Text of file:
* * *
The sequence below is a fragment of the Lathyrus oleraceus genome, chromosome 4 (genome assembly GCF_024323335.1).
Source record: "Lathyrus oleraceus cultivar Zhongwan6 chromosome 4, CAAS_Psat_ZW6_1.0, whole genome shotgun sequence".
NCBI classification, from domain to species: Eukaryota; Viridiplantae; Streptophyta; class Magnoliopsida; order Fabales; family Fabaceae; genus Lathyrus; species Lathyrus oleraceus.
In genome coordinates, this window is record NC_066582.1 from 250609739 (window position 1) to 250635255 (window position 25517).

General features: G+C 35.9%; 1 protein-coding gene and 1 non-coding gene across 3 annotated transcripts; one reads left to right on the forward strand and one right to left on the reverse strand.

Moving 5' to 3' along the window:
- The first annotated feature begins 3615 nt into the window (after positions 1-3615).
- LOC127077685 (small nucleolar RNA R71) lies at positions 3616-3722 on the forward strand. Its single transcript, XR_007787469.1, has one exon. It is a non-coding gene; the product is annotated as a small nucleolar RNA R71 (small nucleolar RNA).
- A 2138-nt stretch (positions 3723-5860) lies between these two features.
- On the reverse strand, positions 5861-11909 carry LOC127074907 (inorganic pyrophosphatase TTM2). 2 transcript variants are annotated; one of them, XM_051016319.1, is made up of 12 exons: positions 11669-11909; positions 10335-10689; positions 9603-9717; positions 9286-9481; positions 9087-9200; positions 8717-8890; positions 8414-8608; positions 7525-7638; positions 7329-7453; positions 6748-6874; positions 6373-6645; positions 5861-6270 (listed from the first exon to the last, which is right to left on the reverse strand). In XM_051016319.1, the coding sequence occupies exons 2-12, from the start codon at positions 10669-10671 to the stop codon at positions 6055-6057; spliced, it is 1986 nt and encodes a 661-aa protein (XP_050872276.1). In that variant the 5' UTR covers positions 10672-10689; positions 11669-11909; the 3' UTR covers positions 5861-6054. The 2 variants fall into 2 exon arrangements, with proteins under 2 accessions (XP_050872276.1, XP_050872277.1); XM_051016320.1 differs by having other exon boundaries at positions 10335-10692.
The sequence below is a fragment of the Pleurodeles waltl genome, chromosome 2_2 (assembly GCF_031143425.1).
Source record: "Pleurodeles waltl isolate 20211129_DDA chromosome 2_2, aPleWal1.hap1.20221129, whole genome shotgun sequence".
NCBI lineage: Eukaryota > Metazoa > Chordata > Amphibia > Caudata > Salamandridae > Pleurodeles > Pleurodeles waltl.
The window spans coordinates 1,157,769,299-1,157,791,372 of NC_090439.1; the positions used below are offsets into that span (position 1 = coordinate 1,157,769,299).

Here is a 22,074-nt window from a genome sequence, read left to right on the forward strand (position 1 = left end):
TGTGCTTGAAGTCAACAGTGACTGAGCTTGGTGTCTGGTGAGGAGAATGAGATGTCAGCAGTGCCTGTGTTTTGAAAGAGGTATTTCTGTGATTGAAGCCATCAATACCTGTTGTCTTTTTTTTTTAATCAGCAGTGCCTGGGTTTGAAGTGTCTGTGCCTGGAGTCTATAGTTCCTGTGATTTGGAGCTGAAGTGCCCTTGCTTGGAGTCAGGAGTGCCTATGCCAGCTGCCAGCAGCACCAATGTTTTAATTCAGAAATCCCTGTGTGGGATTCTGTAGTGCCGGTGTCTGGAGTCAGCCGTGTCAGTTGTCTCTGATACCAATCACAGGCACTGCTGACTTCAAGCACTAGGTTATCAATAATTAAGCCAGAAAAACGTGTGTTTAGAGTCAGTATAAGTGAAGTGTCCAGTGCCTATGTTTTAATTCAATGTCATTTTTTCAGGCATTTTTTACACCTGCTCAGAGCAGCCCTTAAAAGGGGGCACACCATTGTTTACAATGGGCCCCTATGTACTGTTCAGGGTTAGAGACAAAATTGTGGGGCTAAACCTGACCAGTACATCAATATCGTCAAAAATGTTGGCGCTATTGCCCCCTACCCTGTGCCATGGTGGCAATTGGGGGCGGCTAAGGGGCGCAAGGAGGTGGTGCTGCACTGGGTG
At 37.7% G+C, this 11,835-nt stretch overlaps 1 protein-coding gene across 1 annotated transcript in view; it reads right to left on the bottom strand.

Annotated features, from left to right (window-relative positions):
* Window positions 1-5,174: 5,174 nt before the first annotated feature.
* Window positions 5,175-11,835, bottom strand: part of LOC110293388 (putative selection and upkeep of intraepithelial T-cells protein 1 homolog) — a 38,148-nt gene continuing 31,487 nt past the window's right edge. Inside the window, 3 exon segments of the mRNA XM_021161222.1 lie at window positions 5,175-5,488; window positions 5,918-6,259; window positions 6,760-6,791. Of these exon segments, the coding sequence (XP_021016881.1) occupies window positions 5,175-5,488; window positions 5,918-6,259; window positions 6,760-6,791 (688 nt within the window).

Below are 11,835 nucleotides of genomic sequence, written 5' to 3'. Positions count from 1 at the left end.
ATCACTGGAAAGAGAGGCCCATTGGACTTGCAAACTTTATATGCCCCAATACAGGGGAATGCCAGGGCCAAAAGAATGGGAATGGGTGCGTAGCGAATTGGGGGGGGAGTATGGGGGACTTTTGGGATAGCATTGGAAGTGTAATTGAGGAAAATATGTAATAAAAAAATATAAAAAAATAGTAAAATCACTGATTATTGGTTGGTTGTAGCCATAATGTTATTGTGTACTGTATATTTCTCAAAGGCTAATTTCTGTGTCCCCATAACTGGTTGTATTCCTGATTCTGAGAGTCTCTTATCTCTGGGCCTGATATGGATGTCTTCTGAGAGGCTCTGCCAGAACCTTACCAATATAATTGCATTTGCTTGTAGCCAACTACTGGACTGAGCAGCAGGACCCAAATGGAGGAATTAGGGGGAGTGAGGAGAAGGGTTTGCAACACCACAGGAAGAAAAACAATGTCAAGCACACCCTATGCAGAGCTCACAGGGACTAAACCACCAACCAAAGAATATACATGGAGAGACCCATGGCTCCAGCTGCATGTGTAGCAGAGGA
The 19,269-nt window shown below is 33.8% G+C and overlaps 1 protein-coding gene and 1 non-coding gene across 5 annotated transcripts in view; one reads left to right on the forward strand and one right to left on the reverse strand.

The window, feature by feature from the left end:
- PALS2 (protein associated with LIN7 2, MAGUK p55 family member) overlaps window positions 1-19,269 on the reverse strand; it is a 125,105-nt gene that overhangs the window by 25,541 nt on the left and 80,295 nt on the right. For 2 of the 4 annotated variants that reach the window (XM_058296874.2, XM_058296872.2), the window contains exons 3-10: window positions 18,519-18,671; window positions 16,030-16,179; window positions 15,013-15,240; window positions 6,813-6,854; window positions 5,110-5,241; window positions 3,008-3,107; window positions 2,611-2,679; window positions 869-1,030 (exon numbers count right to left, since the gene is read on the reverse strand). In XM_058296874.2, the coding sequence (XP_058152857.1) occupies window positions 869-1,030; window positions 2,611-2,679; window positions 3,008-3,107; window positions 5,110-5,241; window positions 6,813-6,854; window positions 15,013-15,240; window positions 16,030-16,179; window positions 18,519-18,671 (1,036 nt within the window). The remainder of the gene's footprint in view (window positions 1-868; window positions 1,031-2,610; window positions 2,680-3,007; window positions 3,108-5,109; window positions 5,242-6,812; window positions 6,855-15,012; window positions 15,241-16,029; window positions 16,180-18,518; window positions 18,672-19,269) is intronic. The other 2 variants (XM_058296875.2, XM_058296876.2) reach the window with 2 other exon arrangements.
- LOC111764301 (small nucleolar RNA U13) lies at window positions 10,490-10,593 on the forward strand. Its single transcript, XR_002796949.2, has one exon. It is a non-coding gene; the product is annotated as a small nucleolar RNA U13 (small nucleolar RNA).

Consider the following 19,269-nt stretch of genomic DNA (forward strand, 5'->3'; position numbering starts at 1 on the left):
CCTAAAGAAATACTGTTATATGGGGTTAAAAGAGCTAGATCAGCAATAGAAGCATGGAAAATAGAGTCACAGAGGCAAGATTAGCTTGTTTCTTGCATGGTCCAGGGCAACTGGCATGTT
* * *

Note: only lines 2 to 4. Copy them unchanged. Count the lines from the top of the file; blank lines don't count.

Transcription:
Source record: "Lathyrus oleraceus cultivar Zhongwan6 chromosome 4, CAAS_Psat_ZW6_1.0, whole genome shotgun sequence".
NCBI classification, from domain to species: Eukaryota; Viridiplantae; Streptophyta; class Magnoliopsida; order Fabales; family Fabaceae; genus Lathyrus; species Lathyrus oleraceus.
In genome coordinates, this window is record NC_066582.1 from 250609739 (window position 1) to 250635255 (window position 25517).